Driving through the countryside, I took this shot today. I have to say, seeing these ripening blackberries gave me mixed feelings; sure, I like blackberries, but I don’t want summer to be over too soon. I haven’t had time to properly enjoy it, yet!It's kind to share!
This shot just seems to typify the mood of summer; not quite enough blue sky here to call it ‘negative space’ but that idea of open sky is there… and when the rain finally comes, it will help the beans to grow!It's kind to share!
I took this picture only today. I was visiting a part of a nearby nature reserve that I’d not been to before, and decided to see how good a shot of these water birds I could get – apologies for not having identified them yet. This is a cropped section of the original image. I was fairly pleased with the outcome. I imagine that this is one family – two chicks and the proud mum and dad! I hope to visit this spot again soon.It's kind to share!
It seems rather fitting to herald the arrival of summer with a picture like this one, showing the vibrant colour of this species of lily flowers. Although they don’t last long, one plant can have several buds that open in succession. They also have quite an intriguing scent – but watch out for those stamens, because the pollen can stain clothing quite badly!It's kind to share!
Last week, when out shopping, I happened to notice this detail of the facade of nearby building. It wasn’t until after I took this photo, however, that I realised that the cruciform finial in the middle is evidently made of cast iron! I’m not sure of the exact age of this building, but it is definitely over 100 years old. This king of thing makes me think about all the labourers and craftsmen who must have worked on it – all long since dead.
Accidents in the building trade were common; we tend to get frustrated by the amount of health and safety legislation, but we should be grateful for it!
This shot is one of several that I took yesterday. I love the wonderful shape and line, colouring, and all the features that make roses beautiful – including, of course, the scent, which sadly I can’t send to you over the internet.
But as I viewed this little set of pictures, a train of thought came into my mind: the roses I had photographed were not perfect. They would not have won any prizes in a flower show. One or two petals, as you can see here, were damaged and turning brown at the edges, or a little bit shrivelled. But wait – does that mean that these roses weren’t beautiful? Indeed, might they be even more beautiful for not having been sprayed and snipped to within an inch of their lives?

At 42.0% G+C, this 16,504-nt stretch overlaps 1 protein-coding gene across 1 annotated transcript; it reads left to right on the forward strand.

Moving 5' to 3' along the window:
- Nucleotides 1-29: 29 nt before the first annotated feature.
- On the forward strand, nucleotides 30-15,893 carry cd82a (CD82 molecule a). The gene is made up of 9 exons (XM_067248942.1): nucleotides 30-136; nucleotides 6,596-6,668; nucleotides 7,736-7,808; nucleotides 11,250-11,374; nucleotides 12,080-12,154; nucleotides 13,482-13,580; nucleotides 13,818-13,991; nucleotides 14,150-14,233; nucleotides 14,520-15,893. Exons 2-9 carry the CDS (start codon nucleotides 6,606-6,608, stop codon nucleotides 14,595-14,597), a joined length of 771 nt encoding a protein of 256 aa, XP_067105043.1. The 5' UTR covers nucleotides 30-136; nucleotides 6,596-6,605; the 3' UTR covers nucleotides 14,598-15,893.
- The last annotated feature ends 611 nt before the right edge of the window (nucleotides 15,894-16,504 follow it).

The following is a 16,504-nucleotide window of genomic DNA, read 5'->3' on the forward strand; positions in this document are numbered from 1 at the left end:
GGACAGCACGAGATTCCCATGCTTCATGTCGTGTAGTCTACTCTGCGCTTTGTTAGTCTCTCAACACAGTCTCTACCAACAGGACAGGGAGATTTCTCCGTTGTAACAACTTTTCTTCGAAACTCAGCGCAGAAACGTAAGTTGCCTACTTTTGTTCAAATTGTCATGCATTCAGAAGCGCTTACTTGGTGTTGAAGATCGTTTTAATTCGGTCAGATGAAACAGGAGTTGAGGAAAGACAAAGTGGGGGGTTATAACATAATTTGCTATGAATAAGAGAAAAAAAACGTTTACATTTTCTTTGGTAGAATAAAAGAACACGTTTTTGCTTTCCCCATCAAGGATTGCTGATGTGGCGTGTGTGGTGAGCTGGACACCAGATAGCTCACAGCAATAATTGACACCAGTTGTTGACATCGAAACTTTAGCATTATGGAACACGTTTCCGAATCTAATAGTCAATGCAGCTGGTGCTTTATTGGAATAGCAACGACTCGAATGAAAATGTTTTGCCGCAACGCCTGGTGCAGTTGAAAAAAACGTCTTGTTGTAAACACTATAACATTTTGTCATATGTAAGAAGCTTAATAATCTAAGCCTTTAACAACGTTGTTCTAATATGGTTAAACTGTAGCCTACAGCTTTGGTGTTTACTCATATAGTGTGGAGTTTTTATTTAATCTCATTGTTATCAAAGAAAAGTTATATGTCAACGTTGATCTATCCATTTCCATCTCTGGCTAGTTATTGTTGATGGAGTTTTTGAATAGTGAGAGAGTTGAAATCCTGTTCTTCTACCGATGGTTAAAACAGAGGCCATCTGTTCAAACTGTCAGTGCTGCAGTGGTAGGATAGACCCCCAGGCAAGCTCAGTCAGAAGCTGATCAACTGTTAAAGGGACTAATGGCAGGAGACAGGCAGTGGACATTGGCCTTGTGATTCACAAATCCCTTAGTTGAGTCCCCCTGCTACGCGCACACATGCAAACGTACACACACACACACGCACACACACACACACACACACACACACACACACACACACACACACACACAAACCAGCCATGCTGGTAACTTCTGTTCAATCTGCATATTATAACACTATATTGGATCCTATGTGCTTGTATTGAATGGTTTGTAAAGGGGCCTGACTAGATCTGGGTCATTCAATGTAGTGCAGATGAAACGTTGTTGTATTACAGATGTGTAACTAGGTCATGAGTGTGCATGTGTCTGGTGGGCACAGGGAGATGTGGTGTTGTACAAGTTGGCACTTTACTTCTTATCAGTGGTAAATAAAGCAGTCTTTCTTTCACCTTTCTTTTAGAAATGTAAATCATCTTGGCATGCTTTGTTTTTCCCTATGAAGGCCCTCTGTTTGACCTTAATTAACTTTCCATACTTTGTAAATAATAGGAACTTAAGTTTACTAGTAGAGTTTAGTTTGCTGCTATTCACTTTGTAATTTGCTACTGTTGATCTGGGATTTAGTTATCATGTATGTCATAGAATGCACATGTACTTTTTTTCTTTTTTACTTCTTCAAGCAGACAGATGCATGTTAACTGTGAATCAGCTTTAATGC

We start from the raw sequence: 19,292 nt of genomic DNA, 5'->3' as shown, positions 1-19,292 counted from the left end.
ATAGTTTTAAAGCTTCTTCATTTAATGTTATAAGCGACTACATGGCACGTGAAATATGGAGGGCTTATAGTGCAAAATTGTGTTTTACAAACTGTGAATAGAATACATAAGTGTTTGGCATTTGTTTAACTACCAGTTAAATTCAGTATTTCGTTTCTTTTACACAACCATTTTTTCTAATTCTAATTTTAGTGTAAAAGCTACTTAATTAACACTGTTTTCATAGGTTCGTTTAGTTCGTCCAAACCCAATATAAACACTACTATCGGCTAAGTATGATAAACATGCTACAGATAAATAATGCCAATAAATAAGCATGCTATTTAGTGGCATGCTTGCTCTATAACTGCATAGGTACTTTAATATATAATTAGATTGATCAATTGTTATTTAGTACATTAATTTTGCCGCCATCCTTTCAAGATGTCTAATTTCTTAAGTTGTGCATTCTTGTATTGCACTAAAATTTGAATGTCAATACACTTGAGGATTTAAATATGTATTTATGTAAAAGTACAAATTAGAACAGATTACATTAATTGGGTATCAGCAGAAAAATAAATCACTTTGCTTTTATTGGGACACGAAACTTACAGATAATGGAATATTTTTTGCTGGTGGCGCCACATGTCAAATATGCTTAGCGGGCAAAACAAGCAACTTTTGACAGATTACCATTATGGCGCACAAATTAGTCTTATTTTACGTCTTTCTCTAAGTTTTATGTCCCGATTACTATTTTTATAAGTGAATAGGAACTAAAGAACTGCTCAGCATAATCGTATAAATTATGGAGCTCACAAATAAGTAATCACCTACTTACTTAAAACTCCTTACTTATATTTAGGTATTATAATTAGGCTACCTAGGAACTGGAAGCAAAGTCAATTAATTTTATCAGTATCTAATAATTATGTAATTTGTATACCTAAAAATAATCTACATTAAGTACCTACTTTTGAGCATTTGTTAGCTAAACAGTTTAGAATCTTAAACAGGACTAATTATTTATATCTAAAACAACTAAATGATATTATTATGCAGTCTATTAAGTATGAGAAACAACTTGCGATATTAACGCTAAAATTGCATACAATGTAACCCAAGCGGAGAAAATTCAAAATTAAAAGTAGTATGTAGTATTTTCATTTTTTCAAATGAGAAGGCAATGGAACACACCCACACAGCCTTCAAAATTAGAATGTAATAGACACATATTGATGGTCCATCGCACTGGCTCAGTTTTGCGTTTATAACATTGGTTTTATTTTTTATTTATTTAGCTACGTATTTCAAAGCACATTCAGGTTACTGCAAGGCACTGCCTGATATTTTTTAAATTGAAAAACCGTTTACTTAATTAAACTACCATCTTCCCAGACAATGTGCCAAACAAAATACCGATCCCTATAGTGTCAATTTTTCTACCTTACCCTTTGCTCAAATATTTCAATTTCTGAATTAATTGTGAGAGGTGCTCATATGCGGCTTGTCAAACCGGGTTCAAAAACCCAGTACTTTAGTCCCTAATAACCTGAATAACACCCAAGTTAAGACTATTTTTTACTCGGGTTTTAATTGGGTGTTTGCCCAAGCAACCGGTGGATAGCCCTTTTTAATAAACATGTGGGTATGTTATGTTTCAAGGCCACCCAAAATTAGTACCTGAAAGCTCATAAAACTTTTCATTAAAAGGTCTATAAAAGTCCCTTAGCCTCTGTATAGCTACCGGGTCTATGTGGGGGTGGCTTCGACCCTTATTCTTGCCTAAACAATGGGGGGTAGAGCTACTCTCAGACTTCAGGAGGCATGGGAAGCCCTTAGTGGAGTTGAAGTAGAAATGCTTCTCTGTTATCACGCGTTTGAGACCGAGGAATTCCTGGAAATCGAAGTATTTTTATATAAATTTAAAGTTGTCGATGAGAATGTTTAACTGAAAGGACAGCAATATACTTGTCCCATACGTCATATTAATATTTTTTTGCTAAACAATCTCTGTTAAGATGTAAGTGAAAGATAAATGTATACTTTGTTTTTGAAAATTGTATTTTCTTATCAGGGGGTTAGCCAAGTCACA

By now, many of you will have guessed where these musings are leading. We have an industry that depends, for its very existence, on convincing people, women in particular, that they must devote lots of time, effort, and most importantly, money, in the quest for bodily perfection of a kind that isn’t actually attainable without photo-editing software.
Ladies – and gentlemen, too – take care of yourselves, by all means, but don’t set out to be what you’re not, because an original is worth far more than a cheap copy.
Thank you for reading.It's kind to share!
On a day out this week, I was able to make the most of the weather and time of year by visiting the Lea Rhododendron Gardens in Derbyshire. I love these flowers, and the profusion of different colours and varieties growing there is stunning. While some of them were past their very best, there were still lots of perfect blooms.
I find all flowers photogenic, but these are especially so. The name is derived from Greek words, and really just means ‘rose tree’ although they are completely different from what we think of as a rose. Many have flowers that are various shades of pink and red, it’s true, but there are lots of other colours as well.
I chose this shot because it shows the beautifully delicate nature of the petals; the whole display was a photographer’s paradise!
I always love seeing these vivid purple allium flowers. They are a marvellous combination of vivid colour and amazing shape and line. the blooms don’t last long, but one plant will have several blooms in succession. They have a faint scent, but enough to attract bees. This genus includes onions, garlic, and chives, so it’s little wonder that chive flowers are similar!It's kind to share!
When I drove into the Leicestershire countryside yesterday, I knew nothing about this aircraft. I had stopped to eat, when I first heard, then saw it. I grabbed my camera, which fortunately had a long focal length zoom lens already fitted! Out of a few shots, I think this is the best, as the underside of the fuselage caught the sun in quite a spectacular manner.
It turns out that this machine is a Beech 18, registered in this country as G-BKGL. It was built some time during World War 2, and re-manufactured in 1951! It was participating in the Midlands Air Festival this weekend.